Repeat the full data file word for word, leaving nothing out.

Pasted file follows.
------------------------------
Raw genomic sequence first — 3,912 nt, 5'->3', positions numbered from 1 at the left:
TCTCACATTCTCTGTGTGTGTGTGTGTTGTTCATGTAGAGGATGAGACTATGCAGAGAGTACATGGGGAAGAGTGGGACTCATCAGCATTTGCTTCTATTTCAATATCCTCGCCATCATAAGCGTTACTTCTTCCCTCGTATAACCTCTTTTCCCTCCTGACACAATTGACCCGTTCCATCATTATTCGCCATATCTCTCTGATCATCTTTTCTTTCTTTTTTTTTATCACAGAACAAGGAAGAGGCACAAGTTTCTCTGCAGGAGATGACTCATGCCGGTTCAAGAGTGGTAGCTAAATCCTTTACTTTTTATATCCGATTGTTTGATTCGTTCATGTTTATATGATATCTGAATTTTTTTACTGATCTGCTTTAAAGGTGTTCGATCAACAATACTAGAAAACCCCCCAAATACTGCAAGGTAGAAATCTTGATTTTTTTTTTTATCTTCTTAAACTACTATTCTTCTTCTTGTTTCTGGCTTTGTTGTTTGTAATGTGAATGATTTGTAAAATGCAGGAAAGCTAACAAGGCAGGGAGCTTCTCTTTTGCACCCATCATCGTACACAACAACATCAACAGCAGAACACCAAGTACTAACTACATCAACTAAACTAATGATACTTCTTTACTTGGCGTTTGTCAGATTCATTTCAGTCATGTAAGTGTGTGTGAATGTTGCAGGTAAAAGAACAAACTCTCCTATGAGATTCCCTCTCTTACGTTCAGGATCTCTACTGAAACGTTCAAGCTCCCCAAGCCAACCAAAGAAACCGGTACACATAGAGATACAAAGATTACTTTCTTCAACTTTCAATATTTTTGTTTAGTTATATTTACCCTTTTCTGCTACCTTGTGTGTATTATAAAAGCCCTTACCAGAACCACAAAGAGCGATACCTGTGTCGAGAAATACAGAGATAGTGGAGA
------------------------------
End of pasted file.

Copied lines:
Raw genomic sequence first — 3,912 nt, 5'->3', positions numbered from 1 at the left:
TCTCACATTCTCTGTGTGTGTGTGTGTTGTTCATGTAGAGGATGAGACTATGCAGAGAGTACATGGGGAAGAGTGGGACTCATCAGCATTTGCTTCTATTTCAATATCCTCGCCATCATAAGCGTTACTTCTTCCCTCGTATAACCTCTTTTCCCTCCTGACACAATTGACCCGTTCCATCATTATTCGCCATATCTCTCTGATCATCTTTTCTTTCTTTTTTTTTATCACAGAACAAGGAAGAGGCACAAGTTTCTCTGCAGGAGATGACTCATGCCGGTTCAAGAGTGGTAGCTAAATCCTTTACTTTTTATATCCGATTGTTTGATTCGTTCATGTTTATATGATATCTGAATTTTTTTACTGATCTGCTTTAAAGGTGTTCGATCAACAATACTAGAAAACCCCCCAAATACTGCAAGGTAGAAATCTTGATTTTTTTTTTTATCTTCTTAAACTACTATTCTTCTTCTTGTTTCTGGCTTTGTTGTTTGTAATGTGAATGATTTGTAAAATGCAGGAAAGCTAACAAGGCAGGGAGCTTCTCTTTTGCACCCATCATCGTACACAACAACATCAACAGCAGAACACCAAGTACTAACTACATCAACTAAACTAATGATACTTCTTTACTTGGCGTTTGTCAGATTCATTTCAGTCATGTAAGTGTGTGTGAATGTTGCAGGTAAAAGAACAAACTCTCCTATGAGATTCCCTCTCTTACGTTCAGGATCTCTACTGAAACGTTCAAGCTCCCCAAGCCAACCAAAGAAACCGGTACACATAGAGATACAAAGATTACTTTCTTCAACTTTCAATATTTTTGTTTAGTTATATTTACCCTTTTCTGCTACCTTGTGTGTATTATAAAAGCCCTTACCAGAACCACAAAGAGCGATACCTGTGTCGAGAAATACAGAGATAGTGGAGA